This is a question that we are often asked – “What are the alternatives to AA?”
Well, obviously here at Love Being Alcohol Free, we are a little biased and we always like to offer people one of the alternatives to Alcoholics Anonymous. Having said that, we are totally supportive of the excellent service provided by AA, and we never wish to be critical of an organisation that has saved so many lives over so many years. But for some people, who may wonder what are the alternatives to AA, we like to provide a different approach to the same problem of becoming alcohol free.
What Other alternatives to AA are there?
So we did a little research of our own, looking to find what are the alternatives to AA. And surprisingly, we found that there are alternatives, including some research into the effectiveness of the alternatives to attending AA, and why some people like to find an alternative to AA. The original concept of Alcoholics Anonymous was founded on a 12 step program to withdraw from alcohol. The participants were encouraged continue with an ongoing support program with like minded individuals. One of the philosophies of the 12 step program was that there was a higher power (God) who overlooked us all, and that ultimately could be relied upon to be the savior. Without trying to be judgemental, it seems that one or more of these values are not attractive to everyone.
What are the alternatives to 12 step programs like AA?
There are no surprises that some people are looking for alternatives the the 12 step programs like AA. The other worrying fact about AA is that not everyone who undertakes the 12 steps seems to be immune from relapse. So are there any other options as an alternative to AA? And what is it that seems to polarise the attitudes to people about AA and the 12 step program?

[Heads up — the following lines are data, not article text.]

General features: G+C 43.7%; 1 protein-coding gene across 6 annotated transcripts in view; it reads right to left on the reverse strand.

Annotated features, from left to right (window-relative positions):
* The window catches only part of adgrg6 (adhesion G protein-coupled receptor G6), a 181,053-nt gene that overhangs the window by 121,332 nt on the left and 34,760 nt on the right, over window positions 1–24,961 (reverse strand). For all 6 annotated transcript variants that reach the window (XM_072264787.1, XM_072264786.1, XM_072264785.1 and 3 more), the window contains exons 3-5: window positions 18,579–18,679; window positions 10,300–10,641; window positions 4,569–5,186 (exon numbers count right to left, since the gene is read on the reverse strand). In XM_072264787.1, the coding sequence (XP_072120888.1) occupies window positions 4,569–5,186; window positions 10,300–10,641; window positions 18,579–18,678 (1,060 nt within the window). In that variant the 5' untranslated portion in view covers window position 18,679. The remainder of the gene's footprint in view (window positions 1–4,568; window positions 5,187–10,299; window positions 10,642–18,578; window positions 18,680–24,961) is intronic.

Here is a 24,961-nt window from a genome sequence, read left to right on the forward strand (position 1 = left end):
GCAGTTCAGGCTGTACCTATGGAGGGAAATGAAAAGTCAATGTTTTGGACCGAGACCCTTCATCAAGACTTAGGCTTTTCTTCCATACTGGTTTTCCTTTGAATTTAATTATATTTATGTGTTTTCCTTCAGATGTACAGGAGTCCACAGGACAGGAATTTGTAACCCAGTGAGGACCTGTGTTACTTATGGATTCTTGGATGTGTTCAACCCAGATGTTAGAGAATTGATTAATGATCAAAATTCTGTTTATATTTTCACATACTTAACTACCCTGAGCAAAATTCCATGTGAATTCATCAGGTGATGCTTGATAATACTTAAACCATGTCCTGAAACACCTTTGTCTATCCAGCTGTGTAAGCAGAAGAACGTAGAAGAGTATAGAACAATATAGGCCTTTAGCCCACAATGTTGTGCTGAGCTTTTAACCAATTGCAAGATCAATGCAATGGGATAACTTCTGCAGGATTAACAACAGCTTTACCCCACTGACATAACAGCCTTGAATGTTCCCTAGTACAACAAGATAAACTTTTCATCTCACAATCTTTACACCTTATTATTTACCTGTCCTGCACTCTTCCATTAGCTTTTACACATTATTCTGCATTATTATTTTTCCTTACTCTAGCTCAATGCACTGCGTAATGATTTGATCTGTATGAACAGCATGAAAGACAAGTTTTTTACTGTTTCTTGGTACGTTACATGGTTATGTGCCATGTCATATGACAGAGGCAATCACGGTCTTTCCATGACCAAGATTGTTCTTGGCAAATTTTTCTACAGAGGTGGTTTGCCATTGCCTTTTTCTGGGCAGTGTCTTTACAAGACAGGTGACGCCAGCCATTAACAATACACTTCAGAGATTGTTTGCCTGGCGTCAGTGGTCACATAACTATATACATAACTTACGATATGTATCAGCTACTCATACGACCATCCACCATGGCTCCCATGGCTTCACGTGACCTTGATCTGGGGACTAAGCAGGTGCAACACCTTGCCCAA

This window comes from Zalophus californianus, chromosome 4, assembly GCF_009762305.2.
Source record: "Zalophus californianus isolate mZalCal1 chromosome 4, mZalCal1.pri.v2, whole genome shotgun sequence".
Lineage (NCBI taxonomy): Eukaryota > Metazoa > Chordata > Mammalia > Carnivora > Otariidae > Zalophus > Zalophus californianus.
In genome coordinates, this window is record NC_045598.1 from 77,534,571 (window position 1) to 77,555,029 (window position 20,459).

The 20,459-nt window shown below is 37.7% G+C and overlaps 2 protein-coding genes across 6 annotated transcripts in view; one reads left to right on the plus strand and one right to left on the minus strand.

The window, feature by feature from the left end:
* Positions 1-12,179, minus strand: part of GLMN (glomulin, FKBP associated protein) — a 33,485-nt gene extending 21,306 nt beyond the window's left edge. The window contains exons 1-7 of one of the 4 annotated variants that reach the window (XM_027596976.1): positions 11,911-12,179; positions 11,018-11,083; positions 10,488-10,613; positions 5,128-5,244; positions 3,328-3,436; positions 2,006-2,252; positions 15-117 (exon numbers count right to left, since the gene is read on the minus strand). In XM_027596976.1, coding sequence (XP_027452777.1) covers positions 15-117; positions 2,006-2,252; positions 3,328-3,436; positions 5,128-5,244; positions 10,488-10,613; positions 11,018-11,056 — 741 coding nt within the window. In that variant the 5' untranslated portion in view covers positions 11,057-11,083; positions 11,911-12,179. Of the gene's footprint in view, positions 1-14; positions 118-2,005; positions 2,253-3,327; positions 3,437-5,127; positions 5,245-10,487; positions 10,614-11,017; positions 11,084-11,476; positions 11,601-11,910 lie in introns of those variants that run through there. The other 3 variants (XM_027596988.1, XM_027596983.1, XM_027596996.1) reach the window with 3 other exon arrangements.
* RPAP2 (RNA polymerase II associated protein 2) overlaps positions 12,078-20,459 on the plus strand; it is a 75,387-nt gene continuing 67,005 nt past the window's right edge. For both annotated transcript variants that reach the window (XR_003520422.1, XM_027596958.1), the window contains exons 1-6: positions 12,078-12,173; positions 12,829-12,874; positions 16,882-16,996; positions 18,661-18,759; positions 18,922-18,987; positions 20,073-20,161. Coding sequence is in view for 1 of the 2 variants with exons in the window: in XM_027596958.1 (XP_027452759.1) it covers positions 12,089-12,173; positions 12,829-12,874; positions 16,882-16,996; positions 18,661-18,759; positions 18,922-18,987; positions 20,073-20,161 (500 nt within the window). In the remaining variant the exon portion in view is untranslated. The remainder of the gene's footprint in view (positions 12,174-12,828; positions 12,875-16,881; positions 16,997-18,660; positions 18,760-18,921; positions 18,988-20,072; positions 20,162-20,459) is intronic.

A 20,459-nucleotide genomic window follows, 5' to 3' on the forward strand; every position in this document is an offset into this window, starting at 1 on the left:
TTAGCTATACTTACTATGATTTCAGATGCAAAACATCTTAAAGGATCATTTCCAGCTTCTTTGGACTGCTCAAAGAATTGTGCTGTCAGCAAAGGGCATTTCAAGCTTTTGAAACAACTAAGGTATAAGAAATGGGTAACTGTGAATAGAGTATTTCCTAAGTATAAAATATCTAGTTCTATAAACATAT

Are there any viable alternatives to AA?
We found that there was a study conducted into the success of the original Alcoholics Anonymous system and the various alternatives of 12 step programs. The study compared the results and outcomes of people within an AA program, as well as other systems such as SMART Recovery, Alcohol Rehabilitation, Women for Sobriety and Medical Rehabilitation. And why not include Love Being Alcohol free as a non religious AA alternative. The good news is that other alcohol support systems have similar results as the 12 step program. So there is definitely a range of options for people who seek different alternatives to AA.
Why the need for Alternatives to AA?
Over the years, there has been a lot of scrutiny into the alternatives to AA, because there has been seen to be a need to fill the gaps. The study showed that Alcoholics Anonymous served about 30% of participants with a satisfactory solution to their problem with alcohol. Another 30% managed to withdraw from alcohol initially, but found themselves unable to maintain their sobriety in the long term. And even more worryingly, the remainder of people who need help, did not receive the support they needed, or withdrew from then program. So there is a massive gap to fill in terms of the people who may be seeking alternatives to AA.
Different philosophies when it comes to quitting drinking
This is where it gets really interesting when it comes to looking at the different alternatives to AA. There is little doubt that participants in a 12 step program are encourage to totally abstain from alcohol. In what could be considered as a very hard approach to the problem of alcoholism, AA believes that an alcoholic suffers from a disease like condition that can never be cured. Therefore the individual is constantly reminded of the threat of relapse, and is required to attend regular ongoing meetings to avoid temptation.
Would you prefer a non religious AA Alternative?
Other programs are a little more lenient when it comes to recovery from alcoholism, and teach people to drink in moderation, or to quit drinking completely. Other programs are not reliant on any spiritual aspect, nor require that people become religious, so it is possible to find non religious alternatives to AA.
Why we need alternatives to AA?
No matter how you consider it, some people love AA, and other people hate the idea of AA. The problem lies in some of the discussions about AA that we have raised. The spiritual aspect seems to drive some people away. The very public announcement that “Hello my is blah, and I am an alcoholic” may also turn some people away. This does not sound entirely anonymous does it? The need to participate in a social environment is another turn off, even though the support program is a major feature of the 12 step model. The 12 step programs just don’t work for everyone, and presumably these people seek alternatives to AA.
Why do we need a support program to quit alcohol?